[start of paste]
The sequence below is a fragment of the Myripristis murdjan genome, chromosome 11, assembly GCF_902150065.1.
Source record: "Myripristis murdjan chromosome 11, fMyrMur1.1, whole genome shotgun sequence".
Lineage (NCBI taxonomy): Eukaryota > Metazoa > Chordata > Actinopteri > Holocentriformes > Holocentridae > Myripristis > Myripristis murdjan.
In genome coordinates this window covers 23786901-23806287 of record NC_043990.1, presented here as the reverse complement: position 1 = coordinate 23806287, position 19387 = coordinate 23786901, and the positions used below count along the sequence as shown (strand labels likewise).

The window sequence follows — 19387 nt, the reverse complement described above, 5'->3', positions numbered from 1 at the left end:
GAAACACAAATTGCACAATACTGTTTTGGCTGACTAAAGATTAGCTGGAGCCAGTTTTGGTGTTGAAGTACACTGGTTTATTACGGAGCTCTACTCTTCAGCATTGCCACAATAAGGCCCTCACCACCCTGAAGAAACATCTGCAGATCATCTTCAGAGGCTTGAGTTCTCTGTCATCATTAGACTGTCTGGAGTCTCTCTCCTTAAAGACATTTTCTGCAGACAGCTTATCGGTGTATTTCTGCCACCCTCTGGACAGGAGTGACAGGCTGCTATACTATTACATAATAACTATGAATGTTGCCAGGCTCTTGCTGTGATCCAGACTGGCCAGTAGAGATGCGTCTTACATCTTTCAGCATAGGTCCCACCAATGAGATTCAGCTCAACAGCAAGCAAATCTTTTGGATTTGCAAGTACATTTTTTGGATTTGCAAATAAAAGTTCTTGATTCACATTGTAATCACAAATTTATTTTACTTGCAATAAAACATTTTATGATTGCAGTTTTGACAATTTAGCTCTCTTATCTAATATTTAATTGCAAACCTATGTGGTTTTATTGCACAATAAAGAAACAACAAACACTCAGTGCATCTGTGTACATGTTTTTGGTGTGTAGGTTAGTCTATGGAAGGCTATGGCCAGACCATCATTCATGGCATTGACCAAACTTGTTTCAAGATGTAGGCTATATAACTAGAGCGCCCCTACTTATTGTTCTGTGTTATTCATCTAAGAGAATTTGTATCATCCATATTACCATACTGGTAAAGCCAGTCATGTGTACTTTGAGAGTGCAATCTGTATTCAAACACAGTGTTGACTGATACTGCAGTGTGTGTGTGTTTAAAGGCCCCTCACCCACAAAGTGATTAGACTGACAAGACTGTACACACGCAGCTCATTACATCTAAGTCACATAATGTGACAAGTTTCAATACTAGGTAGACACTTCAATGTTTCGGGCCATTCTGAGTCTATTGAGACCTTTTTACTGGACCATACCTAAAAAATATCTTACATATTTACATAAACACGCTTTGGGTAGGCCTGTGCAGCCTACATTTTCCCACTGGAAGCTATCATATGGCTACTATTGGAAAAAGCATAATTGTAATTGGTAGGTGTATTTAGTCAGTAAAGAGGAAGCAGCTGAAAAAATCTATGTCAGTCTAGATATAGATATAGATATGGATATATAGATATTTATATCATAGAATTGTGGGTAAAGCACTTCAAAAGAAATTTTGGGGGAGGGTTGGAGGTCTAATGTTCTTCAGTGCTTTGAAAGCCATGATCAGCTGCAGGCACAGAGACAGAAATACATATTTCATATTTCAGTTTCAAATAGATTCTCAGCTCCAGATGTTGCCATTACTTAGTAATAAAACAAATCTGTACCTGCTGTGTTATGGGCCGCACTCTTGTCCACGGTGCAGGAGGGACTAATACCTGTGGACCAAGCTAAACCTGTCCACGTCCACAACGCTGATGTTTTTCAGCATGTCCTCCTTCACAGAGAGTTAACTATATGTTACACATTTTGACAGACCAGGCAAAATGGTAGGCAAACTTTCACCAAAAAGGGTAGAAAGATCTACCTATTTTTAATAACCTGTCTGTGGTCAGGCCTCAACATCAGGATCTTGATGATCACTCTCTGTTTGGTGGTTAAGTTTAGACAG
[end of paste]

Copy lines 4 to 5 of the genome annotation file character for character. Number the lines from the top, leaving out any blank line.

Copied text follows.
In genome coordinates this window covers 23786901-23806287 of record NC_043990.1, presented here as the reverse complement: position 1 = coordinate 23806287, position 19387 = coordinate 23786901, and the positions used below count along the sequence as shown (strand labels likewise).

The window sequence follows — 19387 nt, the reverse complement described above, 5'->3', positions numbered from 1 at the left end: